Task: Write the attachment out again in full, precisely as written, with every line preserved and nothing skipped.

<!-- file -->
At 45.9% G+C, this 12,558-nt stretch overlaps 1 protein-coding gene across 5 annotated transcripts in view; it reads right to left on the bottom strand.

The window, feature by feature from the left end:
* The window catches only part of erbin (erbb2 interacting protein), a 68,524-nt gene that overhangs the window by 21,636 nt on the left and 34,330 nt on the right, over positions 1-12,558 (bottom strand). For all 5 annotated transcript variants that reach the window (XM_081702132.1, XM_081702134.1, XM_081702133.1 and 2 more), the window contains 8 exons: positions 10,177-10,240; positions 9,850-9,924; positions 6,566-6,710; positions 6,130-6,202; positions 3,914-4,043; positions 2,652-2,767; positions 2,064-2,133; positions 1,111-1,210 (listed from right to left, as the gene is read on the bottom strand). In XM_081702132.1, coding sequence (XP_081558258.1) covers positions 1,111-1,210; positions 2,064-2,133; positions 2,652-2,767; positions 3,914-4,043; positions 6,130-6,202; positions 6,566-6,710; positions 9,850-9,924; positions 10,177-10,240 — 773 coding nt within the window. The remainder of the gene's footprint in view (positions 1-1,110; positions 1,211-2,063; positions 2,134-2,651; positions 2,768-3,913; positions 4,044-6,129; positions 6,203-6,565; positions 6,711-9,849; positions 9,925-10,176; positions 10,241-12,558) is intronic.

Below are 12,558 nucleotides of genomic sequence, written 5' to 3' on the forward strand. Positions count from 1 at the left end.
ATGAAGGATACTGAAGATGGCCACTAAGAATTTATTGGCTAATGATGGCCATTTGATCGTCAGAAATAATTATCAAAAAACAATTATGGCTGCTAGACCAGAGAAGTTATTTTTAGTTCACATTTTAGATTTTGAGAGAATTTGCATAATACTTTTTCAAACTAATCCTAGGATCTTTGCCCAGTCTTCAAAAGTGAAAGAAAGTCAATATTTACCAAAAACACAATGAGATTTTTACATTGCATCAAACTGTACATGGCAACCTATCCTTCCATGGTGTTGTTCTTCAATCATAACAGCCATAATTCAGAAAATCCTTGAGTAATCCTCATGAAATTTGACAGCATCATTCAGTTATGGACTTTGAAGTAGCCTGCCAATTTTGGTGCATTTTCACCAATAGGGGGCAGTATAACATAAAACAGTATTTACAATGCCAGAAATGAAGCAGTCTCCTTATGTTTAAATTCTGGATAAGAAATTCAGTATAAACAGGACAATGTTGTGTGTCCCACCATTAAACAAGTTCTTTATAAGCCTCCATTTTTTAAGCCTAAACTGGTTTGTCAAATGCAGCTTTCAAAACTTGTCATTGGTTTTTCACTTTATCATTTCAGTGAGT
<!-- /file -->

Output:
At 45.9% G+C, this 12,558-nt stretch overlaps 1 protein-coding gene across 5 annotated transcripts in view; it reads right to left on the bottom strand.

The window, feature by feature from the left end:
* The window catches only part of erbin (erbb2 interacting protein), a 68,524-nt gene that overhangs the window by 21,636 nt on the left and 34,330 nt on the right, over positions 1-12,558 (bottom strand). For all 5 annotated transcript variants that reach the window (XM_081702132.1, XM_081702134.1, XM_081702133.1 and 2 more), the window contains 8 exons: positions 10,177-10,240; positions 9,850-9,924; positions 6,566-6,710; positions 6,130-6,202; positions 3,914-4,043; positions 2,652-2,767; positions 2,064-2,133; positions 1,111-1,210 (listed from right to left, as the gene is read on the bottom strand). In XM_081702132.1, coding sequence (XP_081558258.1) covers positions 1,111-1,210; positions 2,064-2,133; positions 2,652-2,767; positions 3,914-4,043; positions 6,130-6,202; positions 6,566-6,710; positions 9,850-9,924; positions 10,177-10,240 — 773 coding nt within the window. The remainder of the gene's footprint in view (positions 1-1,110; positions 1,211-2,063; positions 2,134-2,651; positions 2,768-3,913; positions 4,044-6,129; positions 6,203-6,565; positions 6,711-9,849; positions 9,925-10,176; positions 10,241-12,558) is intronic.

Below are 12,558 nucleotides of genomic sequence, written 5' to 3' on the forward strand. Positions count from 1 at the left end.
ATGAAGGATACTGAAGATGGCCACTAAGAATTTATTGGCTAATGATGGCCATTTGATCGTCAGAAATAATTATCAAAAAACAATTATGGCTGCTAGACCAGAGAAGTTATTTTTAGTTCACATTTTAGATTTTGAGAGAATTTGCATAATACTTTTTCAAACTAATCCTAGGATCTTTGCCCAGTCTTCAAAAGTGAAAGAAAGTCAATATTTACCAAAAACACAATGAGATTTTTACATTGCATCAAACTGTACATGGCAACCTATCCTTCCATGGTGTTGTTCTTCAATCATAACAGCCATAATTCAGAAAATCCTTGAGTAATCCTCATGAAATTTGACAGCATCATTCAGTTATGGACTTTGAAGTAGCCTGCCAATTTTGGTGCATTTTCACCAATAGGGGGCAGTATAACATAAAACAGTATTTACAATGCCAGAAATGAAGCAGTCTCCTTATGTTTAAATTCTGGATAAGAAATTCAGTATAAACAGGACAATGTTGTGTGTCCCACCATTAAACAAGTTCTTTATAAGCCTCCATTTTTTAAGCCTAAACTGGTTTGTCAAATGCAGCTTTCAAAACTTGTCATTGGTTTTTCACTTTATCATTTCAGTGAGT